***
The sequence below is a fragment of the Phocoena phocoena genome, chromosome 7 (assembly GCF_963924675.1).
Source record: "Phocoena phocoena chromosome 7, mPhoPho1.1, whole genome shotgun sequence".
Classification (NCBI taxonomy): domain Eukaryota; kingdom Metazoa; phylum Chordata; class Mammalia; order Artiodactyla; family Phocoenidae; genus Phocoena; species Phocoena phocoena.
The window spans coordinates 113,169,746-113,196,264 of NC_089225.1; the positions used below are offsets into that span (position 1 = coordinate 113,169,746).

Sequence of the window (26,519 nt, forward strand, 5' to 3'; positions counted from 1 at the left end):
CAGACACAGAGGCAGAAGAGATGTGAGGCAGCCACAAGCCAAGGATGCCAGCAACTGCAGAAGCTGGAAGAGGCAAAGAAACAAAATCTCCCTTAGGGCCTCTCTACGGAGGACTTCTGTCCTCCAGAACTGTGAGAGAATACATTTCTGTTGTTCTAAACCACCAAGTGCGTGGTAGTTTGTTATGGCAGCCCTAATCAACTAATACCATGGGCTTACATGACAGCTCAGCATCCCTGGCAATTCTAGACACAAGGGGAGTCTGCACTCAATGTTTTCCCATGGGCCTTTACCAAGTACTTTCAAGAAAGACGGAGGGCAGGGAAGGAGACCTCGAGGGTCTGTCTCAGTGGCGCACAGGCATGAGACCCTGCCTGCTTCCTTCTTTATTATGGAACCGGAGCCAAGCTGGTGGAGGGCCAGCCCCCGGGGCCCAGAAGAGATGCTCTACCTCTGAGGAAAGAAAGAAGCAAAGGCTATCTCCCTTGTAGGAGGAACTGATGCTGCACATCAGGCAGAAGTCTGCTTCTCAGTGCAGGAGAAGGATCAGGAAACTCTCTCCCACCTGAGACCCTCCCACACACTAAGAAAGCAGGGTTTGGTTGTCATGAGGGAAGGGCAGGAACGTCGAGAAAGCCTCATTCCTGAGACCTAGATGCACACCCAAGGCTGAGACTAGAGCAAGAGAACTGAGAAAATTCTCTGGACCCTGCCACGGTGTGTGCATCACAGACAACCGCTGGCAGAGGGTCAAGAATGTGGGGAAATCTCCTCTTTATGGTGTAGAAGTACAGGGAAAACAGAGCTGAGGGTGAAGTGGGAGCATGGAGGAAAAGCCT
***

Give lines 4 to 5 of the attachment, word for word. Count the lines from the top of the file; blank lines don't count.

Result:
The window spans coordinates 113,169,746-113,196,264 of NC_089225.1; the positions used below are offsets into that span (position 1 = coordinate 113,169,746).

Sequence of the window (26,519 nt, forward strand, 5' to 3'; positions counted from 1 at the left end):